Los Angeles County Supervisor Sheila Kuehl visited an eatery in Santa Monica, Calif., last week, just hours after she voted to ban outdoor dining at restaurants in the county due to COVID-19 safety concerns, according to a report.
Kuehl was seen dining outside at Il Forno Trattoria, an Italian restaurant near her house, Fox 11 Los Angeles reported. She had referred to outside dining as “a most dangerous situation” during an L.A. County Board of Supervisors meeting last Tuesday.
“This is a serious health emergency and we must take it seriously,” Kuehl said. “The servers are not protected from us, and they’re not protected from their other tables that they’re serving at that particular time, plus all the hours in which they’re working.”
Kuehl’s restaurant visit occurred before the outdoor dining ban took effect Wednesday evening, according to the station. Managers at the restaurant told Fox 11’s Bill Melugin they “didn’t want to get involved,” and a spokesperson for Kuehl provided the following statement.
“She did dine al fresco at Il Forno on the very last day it was permissible. She loves Il Forno, has been saddened to see it, like so many restaurants, suffer from a decline in revenue. She ate there, taking appropriate precautions, and sadly will not dine there again until our Public Health Orders permit,” the statement said.
Kuehl, along with supervisors, Hilda Solis, and Mark Ridley-Thomas, voiced their support for the order, which passed by a 3-2 margin. Board of Supervisors Chair Kathryn Barger and Supervisor Janice Hahn unsuccessfully presented a last-minute measure to overturn the decision.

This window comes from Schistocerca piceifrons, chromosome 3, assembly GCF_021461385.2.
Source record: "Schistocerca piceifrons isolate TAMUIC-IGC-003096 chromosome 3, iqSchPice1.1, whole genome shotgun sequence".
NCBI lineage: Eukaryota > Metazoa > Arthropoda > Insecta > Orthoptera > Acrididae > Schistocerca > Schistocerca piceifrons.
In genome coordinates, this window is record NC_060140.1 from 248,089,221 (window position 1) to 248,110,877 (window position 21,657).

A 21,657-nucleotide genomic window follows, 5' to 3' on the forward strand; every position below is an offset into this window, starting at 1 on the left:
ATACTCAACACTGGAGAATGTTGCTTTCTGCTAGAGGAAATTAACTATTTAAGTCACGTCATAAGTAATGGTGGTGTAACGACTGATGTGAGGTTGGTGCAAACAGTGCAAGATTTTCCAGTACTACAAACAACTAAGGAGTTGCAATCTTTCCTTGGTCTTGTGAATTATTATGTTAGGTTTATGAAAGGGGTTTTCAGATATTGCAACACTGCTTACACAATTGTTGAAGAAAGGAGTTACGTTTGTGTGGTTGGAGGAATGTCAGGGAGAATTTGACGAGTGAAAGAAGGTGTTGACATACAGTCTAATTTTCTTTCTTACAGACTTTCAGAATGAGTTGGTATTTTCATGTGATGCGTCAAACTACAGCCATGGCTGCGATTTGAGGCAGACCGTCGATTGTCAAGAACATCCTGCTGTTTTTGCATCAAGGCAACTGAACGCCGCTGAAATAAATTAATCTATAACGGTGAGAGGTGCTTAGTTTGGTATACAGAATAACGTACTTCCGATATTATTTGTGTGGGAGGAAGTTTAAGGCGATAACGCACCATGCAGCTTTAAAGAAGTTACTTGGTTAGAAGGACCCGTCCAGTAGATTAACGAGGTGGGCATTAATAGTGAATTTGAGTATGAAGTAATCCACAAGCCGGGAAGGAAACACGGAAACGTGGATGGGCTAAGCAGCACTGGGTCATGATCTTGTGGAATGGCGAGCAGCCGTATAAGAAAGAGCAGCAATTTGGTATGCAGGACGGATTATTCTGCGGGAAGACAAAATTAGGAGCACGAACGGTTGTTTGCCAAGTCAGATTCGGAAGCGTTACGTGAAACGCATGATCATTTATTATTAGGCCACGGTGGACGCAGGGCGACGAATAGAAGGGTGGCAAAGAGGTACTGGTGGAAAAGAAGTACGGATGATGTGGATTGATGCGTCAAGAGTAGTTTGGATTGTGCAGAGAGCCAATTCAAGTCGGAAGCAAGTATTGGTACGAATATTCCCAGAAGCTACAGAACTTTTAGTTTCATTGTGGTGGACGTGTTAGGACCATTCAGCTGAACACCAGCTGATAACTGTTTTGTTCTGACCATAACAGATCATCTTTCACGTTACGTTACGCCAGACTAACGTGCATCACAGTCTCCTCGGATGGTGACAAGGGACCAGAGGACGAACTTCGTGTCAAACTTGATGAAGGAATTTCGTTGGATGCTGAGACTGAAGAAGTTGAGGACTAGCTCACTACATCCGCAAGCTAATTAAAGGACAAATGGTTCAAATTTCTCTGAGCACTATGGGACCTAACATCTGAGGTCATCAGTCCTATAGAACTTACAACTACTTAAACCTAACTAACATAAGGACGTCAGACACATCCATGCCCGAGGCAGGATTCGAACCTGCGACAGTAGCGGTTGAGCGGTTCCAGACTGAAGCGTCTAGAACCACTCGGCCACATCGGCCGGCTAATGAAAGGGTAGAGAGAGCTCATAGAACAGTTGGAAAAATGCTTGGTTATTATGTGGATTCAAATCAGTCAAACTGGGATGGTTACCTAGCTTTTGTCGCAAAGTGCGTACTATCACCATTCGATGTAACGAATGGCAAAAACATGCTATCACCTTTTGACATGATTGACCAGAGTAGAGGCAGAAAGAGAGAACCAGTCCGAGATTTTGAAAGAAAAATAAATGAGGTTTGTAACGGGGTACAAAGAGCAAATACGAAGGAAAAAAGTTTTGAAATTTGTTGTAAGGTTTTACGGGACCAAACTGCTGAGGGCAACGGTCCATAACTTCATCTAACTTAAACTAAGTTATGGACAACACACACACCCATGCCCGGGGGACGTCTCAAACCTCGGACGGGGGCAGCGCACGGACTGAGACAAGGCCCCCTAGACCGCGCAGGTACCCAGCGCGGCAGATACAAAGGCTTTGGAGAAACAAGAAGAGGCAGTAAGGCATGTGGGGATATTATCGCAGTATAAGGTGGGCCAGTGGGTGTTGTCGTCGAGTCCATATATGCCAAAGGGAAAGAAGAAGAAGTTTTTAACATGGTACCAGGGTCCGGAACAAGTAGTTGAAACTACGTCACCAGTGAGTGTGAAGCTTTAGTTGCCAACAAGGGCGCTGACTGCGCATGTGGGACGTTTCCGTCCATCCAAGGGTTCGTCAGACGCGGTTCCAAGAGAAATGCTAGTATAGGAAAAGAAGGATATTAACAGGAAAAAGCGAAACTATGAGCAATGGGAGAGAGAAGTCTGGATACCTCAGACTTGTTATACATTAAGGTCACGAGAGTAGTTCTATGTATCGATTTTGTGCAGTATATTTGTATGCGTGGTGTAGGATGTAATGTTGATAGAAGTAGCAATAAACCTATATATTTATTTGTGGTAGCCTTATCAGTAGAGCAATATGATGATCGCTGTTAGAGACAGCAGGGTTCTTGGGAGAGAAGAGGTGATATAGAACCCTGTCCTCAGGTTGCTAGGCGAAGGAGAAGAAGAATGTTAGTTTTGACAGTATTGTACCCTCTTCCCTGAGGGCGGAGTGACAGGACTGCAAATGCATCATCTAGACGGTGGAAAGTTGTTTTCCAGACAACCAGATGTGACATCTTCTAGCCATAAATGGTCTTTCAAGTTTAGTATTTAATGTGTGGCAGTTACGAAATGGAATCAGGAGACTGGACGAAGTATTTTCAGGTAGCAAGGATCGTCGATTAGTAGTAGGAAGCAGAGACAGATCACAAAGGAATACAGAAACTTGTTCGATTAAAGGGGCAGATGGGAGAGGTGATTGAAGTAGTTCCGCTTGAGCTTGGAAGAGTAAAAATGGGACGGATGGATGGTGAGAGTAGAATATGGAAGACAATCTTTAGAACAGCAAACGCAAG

Barger spoke with FOX Business following the board’s meeting on Tuesday evening, as some health officials admitted that there is no specific scientific evidence to back up claims of a direct link between outdoor dining and the recent surge in COVID-19 cases.
L.A. County Health Officer Dr. Muntu Davis said that the “best information we have that’s very specific to restaurants” was a Centers for Disease Control and Prevention (CDC) study that targeted 11 different outpatient health care facilities in 10 states, and found patients with coronavirus were twice as likely to have dined out at a restaurant.
The study didn’t provide specific data distinguishing between infection rates among outdoor versus indoor dining, reports said. It was also conducted on a larger scale rather than specific to the Los Angeles County community.
“For [Dr. Davis] to say that they’re depending on the CDC when we’ve been doing this for seven months and, in fact, have been doing inspections that we don’t have data, and yet we are targeting one industry and saying with the number of cases rising we are going to set [restaurants] down to me is irresponsible,” Barger said.
She argued that data from the Department of Public Health that showed only 10 to 15% of positive cases reported come from dining out with someone who tested positive, while more than 50% reported being at a private social gathering with someone who tested positive.
“It’s frustrating to me that we are doing something that has no correlation to the surge, none,” she said. “We know what it is. It is public gatherings. And by closing restaurants, many of these people that have reservations are going to go where? Gatherings with other families because many of them didn’t have any plans. So I think it’s going to have the complete opposite effect.”
The order was issued the weekend before Thanksgiving amid a rising number of cases and hospitalizations. It’s expected to remain for at least three weeks.
As of early Tuesday, at least 381,535 total confirmed coronavirus cases and 7,249 deaths have been reported, according to the Los Angeles County Department of Public Health.
Meanwhile, California Gov. Gavin Newsom on Monday said a “drastic” new lockdown order might be necessary if coronavirus cases continue to surge.
Fox Business’s Lucas Manfredi contributed to this report